Assessing AIC commitments under the Hunter Class program
By Brent Clark, AIDN CEO
Published in Defence Connect, 22 June 2021
There have been numerous articles circulating around the Attack Class Submarine Project and Naval Group, and whilst it is proper to apply appropriate levels of scrutiny on that project, it is equally important to apply proper levels of scrutiny on the Hunter Class Frigate Project.
A significant issue is emerging with the Hunter Class and the associated supply chain. The Department of Defence appears to be accepting that primarily the existing Type 26 supply chain will be utilised for batch one of the program; in other words, the first three ships.
This is explained away under the banner of schedule pressures, coupled with additional risk to include Australian suppliers.
The Department then explains that for the second batch of ships a competitive process will be undertaken involving Australian companies and that they will be able to compete for opportunities in this program.
It is unclear as to why there will be less schedule pressure or risk by following this strategy, arguably there will be greater risk introduced as you not only have all the requirements to have Australian companies in this supply chain, you are now also adding the risk or replacing an incumbent supplier.
It is unclear how an Australian company will be able to compete with this incumbent supplier as it can only be assumed that risk to schedule, cost and value for money remain driving principals for selection.
In other words, if an Australian company isn’t on the reference ship today, the likelihood of it forcing its way into the supply chain seems remote at best.
Ron Finlay AM, a member of the Naval Shipbuilding Expert Advisory Panel, made the following comment at Senate estimates on 1 June this year: “I will pick a very simple example — if you are going to pick a foreign generator for ship one and then switch to an Australian generator for ships two and three, you as a shipbuilder are creating a risk. So the plan would not be to change suppliers from ship one to ship two, for example. The target would be to get into the Australian content as soon as one could to avoid creating a risk for yourself as a shipbuilder.”
And yet this appears to be exactly the plan that BAE Systems is following with endorsement from Defence.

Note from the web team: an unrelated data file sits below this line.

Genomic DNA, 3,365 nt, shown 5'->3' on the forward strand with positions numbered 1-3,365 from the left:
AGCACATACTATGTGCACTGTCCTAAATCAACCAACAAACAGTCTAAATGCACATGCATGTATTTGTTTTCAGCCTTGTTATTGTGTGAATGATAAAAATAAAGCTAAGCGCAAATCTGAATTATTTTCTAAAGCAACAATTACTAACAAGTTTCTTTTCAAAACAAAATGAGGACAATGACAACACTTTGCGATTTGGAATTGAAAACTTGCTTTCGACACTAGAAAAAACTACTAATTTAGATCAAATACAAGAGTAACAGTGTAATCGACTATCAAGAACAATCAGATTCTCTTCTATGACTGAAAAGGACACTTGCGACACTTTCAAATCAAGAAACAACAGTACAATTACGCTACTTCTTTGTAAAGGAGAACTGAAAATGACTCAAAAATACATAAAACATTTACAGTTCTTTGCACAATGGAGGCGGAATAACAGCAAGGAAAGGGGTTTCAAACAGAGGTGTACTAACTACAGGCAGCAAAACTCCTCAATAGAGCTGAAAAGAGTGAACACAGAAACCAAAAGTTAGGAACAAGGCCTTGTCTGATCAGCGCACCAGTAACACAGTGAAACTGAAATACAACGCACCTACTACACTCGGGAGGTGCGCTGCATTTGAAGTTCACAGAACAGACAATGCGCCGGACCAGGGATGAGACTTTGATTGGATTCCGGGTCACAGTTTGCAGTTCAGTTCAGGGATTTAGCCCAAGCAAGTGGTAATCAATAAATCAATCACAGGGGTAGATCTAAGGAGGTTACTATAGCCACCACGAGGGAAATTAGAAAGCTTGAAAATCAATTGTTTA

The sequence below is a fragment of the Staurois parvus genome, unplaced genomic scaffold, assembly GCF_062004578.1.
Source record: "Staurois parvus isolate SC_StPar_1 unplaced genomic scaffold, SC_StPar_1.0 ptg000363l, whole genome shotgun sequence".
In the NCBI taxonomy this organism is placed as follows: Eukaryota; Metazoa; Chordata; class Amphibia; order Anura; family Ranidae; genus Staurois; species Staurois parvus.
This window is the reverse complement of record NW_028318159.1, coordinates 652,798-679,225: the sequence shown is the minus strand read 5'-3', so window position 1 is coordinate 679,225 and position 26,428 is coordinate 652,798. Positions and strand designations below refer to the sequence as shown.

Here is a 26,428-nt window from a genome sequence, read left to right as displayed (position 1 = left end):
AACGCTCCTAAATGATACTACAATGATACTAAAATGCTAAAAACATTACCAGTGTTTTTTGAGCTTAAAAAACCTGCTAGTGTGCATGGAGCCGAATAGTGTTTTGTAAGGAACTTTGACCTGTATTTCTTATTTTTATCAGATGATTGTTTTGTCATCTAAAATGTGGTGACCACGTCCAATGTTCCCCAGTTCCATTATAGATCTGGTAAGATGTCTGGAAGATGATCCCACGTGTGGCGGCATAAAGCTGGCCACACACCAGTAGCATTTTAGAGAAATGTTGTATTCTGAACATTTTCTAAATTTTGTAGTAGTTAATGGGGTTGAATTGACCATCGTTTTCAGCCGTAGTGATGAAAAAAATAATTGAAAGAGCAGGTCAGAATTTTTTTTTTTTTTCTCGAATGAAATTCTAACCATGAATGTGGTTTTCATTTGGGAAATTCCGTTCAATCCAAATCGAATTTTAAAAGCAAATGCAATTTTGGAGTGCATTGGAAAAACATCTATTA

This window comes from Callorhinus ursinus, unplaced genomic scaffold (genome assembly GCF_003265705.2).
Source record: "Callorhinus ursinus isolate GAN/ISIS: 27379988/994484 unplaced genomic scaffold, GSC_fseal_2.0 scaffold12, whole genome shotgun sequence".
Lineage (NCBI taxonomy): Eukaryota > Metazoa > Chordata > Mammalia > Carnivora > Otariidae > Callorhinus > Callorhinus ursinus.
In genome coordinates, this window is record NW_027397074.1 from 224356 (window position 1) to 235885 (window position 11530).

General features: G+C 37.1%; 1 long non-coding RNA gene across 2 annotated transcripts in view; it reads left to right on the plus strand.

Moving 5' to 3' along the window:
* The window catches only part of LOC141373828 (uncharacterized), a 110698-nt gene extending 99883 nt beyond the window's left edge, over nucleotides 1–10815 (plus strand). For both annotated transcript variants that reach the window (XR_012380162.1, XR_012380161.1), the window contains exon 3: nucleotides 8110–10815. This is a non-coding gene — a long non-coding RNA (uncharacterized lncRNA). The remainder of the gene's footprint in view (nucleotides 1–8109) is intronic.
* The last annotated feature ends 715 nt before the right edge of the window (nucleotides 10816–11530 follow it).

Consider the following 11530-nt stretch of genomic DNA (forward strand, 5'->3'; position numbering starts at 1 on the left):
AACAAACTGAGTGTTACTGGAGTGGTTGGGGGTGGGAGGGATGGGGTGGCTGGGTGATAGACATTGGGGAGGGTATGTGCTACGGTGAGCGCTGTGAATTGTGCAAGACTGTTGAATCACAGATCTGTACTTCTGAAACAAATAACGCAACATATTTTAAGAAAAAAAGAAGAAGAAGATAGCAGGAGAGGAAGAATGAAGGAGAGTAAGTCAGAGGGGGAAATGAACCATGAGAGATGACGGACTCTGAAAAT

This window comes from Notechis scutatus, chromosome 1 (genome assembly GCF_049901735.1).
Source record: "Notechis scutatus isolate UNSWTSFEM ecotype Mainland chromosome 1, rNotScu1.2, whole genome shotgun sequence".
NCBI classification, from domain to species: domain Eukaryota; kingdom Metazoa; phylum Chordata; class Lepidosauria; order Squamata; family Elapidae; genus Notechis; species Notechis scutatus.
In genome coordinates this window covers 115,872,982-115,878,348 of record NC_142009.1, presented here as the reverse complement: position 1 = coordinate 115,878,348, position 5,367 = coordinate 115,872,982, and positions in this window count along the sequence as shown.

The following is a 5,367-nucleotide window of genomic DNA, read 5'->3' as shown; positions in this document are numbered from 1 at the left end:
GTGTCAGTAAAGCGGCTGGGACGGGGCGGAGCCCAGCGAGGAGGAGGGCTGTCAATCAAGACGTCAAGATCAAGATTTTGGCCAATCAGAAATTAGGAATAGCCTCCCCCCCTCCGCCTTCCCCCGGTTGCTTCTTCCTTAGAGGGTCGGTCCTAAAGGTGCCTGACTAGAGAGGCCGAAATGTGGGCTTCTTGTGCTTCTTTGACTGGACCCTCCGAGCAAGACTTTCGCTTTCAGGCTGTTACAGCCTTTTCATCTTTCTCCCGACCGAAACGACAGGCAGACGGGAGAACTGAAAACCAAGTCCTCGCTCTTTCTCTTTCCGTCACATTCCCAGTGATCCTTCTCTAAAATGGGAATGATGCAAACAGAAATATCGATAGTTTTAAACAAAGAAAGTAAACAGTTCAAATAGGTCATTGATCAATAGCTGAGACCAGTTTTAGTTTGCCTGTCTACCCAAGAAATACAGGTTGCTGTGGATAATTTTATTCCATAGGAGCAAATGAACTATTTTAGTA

None of this is what BAE Systems proposed in the numerous industry engagements that they undertook prior to the down selection process and none of this aligns with the Morrison government's strategy to develop a sovereign industrial base.
From what AIDN is seeing and hearing we can only be nervous about BAE Systems Maritime Australia back tracking on AIC.
BAE Systems has stated in recent ADM articles, “The Prime Mover equipment, the Category A and B that BAE refer to, were always things that Australia does not manufacture domestically. We don’t make gas turbines, we don’t make gearboxes, we don’t make shafts in country”.
This, of course, will be disturbing to Australian industry and rightfully so as we actually do produce these types of equipment in-country, what we need to do is invest in the capability that we have, rather than investing in overseas companies, in order to be able to produce the equipment to the standard required.
If we further unpick the Category A and B items, as classified by BAE, there seems to be equipment such as; propellers, valves, HVAC systems, LV switchboards, funnel exhausts, ships doors and shaft lines (to name only a few) that existing companies in Australia have been designing, manufacturing and selling both domestically and internationally on a variety of platform types — both commercial and military.
So, the question that AIDN is asking is — why, when these items actually exist in Australia, being produced by Australian companies as many of these items are simple platform systems, are they being classified as CAT B items by BAE Systems?
Further to this, the question needs to be answered as to why Australian companies aren’t being included in these simple platform items.
There is sufficient time to make these decisions and undertake the required transfer of technology, IP and know how in order to ensure that Australian companies are included into the initial platforms.
BAE Systems itself has stated in their online Australian Industry Plan that they have engaged with and have some 1,600 in-country suppliers, and for the main part, they have utilised many of these companies in their maritime sustainment programs and shipyard operations.
Expanding further on this let’s take HVAC as an example, there are multiple companies located in Australia supplying maritime heating, ventilation and air-conditioning on a variety of Australian military and commercial shipping, including companies based in Western Australia that are already supplying to BAE Systems for their Defence maritime projects in the companies Henderson facility.
Why are these companies not at the very least being provided the system specifications in order to allow them to be pre-qualified for the Hunter Class supply chain?
This activity will ultimately be required if these companies are going to be allowed to compete for batch two equipment, or will this simply become yet another reason to exclude Australian industry from the program.
After all, a company cannot be considered for the supply chain if it is not qualified to be part of the supply chain.
Ultimately, it is for government through the Department of Defence to ensure that Australian industry is treated fairly on these matters.
Defence needs to reject BAE Systems’ current plan and expect a revised plan that includes Australian industry from the outset, anything less than this is doing a disservice to Australian industry.
Brent Clark is the chief executive of the Australian Industry and Defence Network (AIDN).
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